Using the method of Descriptive Experience Sampling, some subjects report experiences of thinking that do not involve words or any other symbols [Hurlburt, R. T., and C. L. Heavey. 2006. Exploring Inner Experience. Amsterdam: John Benjamins; Hurlburt, R. T., and S. A. Akhter. 2008. “Unsymbolized Thinking.” Consciousness and Cognition 17 : 1364–1374]. Even though the possibility of this unsymbolized thinking has consequences for the debate on the phenomenological status of cognitive states, the phenomenon is still insufficiently examined. This paper analyzes (...)
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  16. Experience and Reason.Fabian Dorsch - 2011 - Rero Doc.
    This collection brings together a selection of my recently published or forthcoming articles. What unites them is their common concern with one of the central ambitions of philosophy, namely to get clearer about our first-personal perspective onto the world and our minds. Three aspects of that perspective are of particular importance: consciousness, intentionality, and rationality. The collected essays address metaphysical and epistemological questions both concerning the nature of each of these aspects and concerning the various connections among them. More generally, (...)
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  17. Interview with Duncan Prichard.Luca Moretti - 2016 - The Reasoner 10 (11):87-89.
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  18. Zdravko Radman , The Hand: An Organ of the Mind, What the Manual Tells the Mental: The MIT Press, 2013, 433pp, Hardcover, $50.00, ISBN: 9780262018845. [REVIEW]Victor Loughlin - 2016 - Phenomenology and the Cognitive Sciences 15 (2):291-296.
    Hands undoubtedly matter. Few, I suspect, would disagree. Yet The Hand, an Organ of the Mind uses this commonplace to dispel what is termed the “intellectualist illusion” , the illusion that the things we do with our hands are always and everywhere guided by an in-the-head centralised planner. Radman’s spirited collection of essays makes the point that we are not the sort of “centralised knowers” that the history of cognitive science might have us believe. Rather the manual is primary: it (...)
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  19. How I Learned to Stop Worrying and Love Probability 1.Daniel Greco - 2015 - Philosophical Perspectives 29 (1):179-201.
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  20. Perceptual Confidence.John Morrison - 2016 - Analytic Philosophy 57 (1):15-48.
    Perceptual Confidence is the view that perceptual experiences assign degrees of confidence. After introducing, clarifying, and motivating Perceptual Confidence, I catalogue some of its more interesting consequences, such as the way it blurs the distinction between veridical and illusory experiences, a distinction that is sometimes said to carry a lot of metaphysical weight. I also explain how Perceptual Confidence fills a hole in our best scientific theories of perception and why it implies that experiences don't have objective accuracy conditions.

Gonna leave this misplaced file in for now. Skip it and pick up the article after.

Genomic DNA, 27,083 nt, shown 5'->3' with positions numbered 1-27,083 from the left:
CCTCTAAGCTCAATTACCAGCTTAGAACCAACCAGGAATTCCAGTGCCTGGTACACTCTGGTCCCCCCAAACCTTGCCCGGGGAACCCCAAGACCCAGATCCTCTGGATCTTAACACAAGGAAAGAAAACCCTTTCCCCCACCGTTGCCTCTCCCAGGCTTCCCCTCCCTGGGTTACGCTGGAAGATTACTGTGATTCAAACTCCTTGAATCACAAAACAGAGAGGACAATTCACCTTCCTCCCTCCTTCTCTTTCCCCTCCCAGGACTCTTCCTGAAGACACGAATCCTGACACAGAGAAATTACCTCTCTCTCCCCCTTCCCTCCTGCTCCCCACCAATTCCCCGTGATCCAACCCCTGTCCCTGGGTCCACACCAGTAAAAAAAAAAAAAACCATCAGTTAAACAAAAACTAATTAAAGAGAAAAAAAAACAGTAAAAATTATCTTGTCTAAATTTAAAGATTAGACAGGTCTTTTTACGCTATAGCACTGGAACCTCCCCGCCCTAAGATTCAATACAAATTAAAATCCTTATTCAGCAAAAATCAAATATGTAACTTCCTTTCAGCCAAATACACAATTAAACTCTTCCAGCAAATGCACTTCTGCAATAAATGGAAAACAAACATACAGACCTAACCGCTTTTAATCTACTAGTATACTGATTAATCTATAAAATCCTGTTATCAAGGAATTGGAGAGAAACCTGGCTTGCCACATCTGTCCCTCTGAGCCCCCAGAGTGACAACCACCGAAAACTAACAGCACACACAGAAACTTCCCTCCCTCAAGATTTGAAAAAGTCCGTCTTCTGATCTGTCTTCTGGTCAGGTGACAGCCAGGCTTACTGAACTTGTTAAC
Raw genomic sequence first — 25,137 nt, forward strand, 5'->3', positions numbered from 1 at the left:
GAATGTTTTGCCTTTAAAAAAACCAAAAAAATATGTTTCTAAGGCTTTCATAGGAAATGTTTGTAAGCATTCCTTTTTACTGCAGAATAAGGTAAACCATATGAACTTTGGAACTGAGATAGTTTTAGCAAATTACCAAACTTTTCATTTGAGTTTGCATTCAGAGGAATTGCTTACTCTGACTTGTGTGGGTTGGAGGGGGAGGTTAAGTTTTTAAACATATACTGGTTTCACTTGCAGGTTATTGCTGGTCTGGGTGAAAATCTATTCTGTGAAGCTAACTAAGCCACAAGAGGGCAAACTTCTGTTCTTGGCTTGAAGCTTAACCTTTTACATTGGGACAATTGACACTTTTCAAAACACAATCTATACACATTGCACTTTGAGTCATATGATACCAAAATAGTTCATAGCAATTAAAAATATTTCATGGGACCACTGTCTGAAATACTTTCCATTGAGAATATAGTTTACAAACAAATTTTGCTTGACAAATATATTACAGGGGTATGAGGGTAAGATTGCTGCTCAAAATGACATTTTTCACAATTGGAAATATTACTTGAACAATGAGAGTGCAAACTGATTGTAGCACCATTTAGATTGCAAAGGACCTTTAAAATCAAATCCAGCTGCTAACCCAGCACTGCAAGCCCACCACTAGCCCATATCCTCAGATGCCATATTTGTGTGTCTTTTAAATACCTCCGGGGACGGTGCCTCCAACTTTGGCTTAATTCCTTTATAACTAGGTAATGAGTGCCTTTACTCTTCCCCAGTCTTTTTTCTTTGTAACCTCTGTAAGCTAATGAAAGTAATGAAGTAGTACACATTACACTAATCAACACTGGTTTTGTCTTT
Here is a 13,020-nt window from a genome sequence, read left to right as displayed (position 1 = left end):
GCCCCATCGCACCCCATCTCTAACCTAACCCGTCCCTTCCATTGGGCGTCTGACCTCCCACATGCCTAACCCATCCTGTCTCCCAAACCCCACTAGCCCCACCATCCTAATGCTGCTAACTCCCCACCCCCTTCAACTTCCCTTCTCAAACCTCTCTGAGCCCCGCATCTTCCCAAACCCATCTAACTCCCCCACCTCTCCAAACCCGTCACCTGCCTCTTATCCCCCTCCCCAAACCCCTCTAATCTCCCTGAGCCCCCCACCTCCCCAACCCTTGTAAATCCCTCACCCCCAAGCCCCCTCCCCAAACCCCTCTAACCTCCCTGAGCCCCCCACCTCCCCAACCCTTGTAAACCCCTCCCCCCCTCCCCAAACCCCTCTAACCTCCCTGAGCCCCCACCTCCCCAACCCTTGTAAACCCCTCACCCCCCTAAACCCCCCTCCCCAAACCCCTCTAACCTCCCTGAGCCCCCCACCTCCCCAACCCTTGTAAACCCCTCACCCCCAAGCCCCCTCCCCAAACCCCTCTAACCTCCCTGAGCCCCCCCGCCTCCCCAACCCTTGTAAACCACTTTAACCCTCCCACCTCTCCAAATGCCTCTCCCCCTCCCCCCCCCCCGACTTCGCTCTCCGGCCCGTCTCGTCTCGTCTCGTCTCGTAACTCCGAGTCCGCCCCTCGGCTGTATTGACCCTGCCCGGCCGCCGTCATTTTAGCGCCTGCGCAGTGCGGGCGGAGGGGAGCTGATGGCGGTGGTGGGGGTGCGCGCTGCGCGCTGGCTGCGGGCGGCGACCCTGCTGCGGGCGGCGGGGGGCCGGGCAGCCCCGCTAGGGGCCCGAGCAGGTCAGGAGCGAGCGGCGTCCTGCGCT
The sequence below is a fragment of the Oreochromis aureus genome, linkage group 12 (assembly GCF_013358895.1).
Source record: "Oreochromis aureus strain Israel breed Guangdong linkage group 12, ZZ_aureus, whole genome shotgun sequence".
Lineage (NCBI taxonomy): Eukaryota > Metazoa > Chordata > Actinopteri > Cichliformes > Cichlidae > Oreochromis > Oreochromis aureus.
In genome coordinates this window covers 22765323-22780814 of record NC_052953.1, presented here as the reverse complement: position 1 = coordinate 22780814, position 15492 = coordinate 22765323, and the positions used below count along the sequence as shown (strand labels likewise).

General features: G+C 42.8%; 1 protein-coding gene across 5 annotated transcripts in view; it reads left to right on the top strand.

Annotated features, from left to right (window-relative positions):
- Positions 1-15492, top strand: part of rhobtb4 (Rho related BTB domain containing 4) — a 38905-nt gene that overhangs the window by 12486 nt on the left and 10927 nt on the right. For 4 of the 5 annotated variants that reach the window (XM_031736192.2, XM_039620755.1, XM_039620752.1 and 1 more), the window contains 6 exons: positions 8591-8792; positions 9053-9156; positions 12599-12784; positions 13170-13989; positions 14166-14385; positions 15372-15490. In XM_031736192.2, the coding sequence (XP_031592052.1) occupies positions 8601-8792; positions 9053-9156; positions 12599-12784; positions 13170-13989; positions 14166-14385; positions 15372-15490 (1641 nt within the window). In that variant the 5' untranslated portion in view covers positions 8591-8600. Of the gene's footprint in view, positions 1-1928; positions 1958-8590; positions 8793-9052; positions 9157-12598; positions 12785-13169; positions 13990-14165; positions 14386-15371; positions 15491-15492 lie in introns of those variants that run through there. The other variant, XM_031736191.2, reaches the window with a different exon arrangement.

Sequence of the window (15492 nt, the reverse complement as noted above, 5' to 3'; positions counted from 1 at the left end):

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  21. Hill on Mind.Alex Byrne - 2016 - Philosophical Studies 173:831-39.
    Hill's views on visual experience are critically examined.
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  22. Semantic Inferentialism as (a Form of) Active Externalism.J. Adam Carter, James Henry Collin & S. Orestis Palermos - forthcoming - Phenomenology and the Cognitive Sciences.
    Within contemporary philosophy of mind, it is taken for granted that externalist accounts of meaning and mental content are, in principle, orthogonal to the matter of whether cognition itself is bound within the biological brain or whether it can constitutively include parts of the world. Accordingly, Clark and Chalmers (1998) distinguish these varieties of externalism as ‘passive’ and ‘active’ respectively. The aim here is to suggest that we should resist the received way of thinking about these dividing lines. With reference (...)
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  23. The Young-(Helmholtz)-Maxwell Theory of Color Vision.Remco Heesen - manuscript
    In the second volume of the "Handbuch der physiologischen Optik", published in 1860, Helmholtz sets out a three-receptor theory of color vision using coterminal response curves, and shows that this theory can unify most phenomena of color mixing known at the time. Maxwell had publicized the same theory five years earlier, but Helmholtz barely acknowledges this fact in the "Handbuch". Some historians have argued that this is because Helmholtz independently discovered the theory around the same time as Maxwell. This paper (...)
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  24. sSecial Relativity and Perception: The Singular Time of Philosophy and Physics.Stephen E. Robbins - 2010 - Journal of Consciousness Exploration and Research 1:500-531.